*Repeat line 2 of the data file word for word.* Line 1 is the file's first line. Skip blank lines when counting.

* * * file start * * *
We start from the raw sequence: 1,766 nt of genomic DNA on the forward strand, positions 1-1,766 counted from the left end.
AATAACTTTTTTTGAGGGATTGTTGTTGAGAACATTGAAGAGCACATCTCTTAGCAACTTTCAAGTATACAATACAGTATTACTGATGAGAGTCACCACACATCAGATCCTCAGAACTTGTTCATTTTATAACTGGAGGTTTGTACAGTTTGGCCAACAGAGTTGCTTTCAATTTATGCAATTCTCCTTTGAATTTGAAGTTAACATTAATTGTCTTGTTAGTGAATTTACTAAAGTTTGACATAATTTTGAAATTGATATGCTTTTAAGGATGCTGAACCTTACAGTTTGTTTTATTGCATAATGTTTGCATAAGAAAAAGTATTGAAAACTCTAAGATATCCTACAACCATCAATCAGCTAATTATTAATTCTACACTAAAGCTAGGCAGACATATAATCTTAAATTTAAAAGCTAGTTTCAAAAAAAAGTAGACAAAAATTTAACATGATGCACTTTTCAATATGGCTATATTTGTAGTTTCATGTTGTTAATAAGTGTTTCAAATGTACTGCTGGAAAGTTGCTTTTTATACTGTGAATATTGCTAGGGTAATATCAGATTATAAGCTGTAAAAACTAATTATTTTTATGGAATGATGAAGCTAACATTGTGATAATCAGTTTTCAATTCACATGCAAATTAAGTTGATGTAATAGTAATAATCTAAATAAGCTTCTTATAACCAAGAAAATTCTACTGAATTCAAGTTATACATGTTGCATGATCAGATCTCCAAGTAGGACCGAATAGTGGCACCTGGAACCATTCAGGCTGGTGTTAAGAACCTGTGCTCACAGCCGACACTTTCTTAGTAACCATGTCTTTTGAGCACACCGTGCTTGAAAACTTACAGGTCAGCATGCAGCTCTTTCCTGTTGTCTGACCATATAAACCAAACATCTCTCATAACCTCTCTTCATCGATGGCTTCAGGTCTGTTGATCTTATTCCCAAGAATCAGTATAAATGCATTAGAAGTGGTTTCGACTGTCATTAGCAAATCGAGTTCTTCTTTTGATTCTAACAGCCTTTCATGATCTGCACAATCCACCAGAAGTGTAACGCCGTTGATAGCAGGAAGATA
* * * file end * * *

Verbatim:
AATAACTTTTTTTGAGGGATTGTTGTTGAGAACATTGAAGAGCACATCTCTTAGCAACTTTCAAGTATACAATACAGTATTACTGATGAGAGTCACCACACATCAGATCCTCAGAACTTGTTCATTTTATAACTGGAGGTTTGTACAGTTTGGCCAACAGAGTTGCTTTCAATTTATGCAATTCTCCTTTGAATTTGAAGTTAACATTAATTGTCTTGTTAGTGAATTTACTAAAGTTTGACATAATTTTGAAATTGATATGCTTTTAAGGATGCTGAACCTTACAGTTTGTTTTATTGCATAATGTTTGCATAAGAAAAAGTATTGAAAACTCTAAGATATCCTACAACCATCAATCAGCTAATTATTAATTCTACACTAAAGCTAGGCAGACATATAATCTTAAATTTAAAAGCTAGTTTCAAAAAAAAGTAGACAAAAATTTAACATGATGCACTTTTCAATATGGCTATATTTGTAGTTTCATGTTGTTAATAAGTGTTTCAAATGTACTGCTGGAAAGTTGCTTTTTATACTGTGAATATTGCTAGGGTAATATCAGATTATAAGCTGTAAAAACTAATTATTTTTATGGAATGATGAAGCTAACATTGTGATAATCAGTTTTCAATTCACATGCAAATTAAGTTGATGTAATAGTAATAATCTAAATAAGCTTCTTATAACCAAGAAAATTCTACTGAATTCAAGTTATACATGTTGCATGATCAGATCTCCAAGTAGGACCGAATAGTGGCACCTGGAACCATTCAGGCTGGTGTTAAGAACCTGTGCTCACAGCCGACACTTTCTTAGTAACCATGTCTTTTGAGCACACCGTGCTTGAAAACTTACAGGTCAGCATGCAGCTCTTTCCTGTTGTCTGACCATATAAACCAAACATCTCTCATAACCTCTCTTCATCGATGGCTTCAGGTCTGTTGATCTTATTCCCAAGAATCAGTATAAATGCATTAGAAGTGGTTTCGACTGTCATTAGCAAATCGAGTTCTTCTTTTGATTCTAACAGCCTTTCATGATCTGCACAATCCACCAGAAGTGTAACGCCGTTGATAGCAGGAAGATA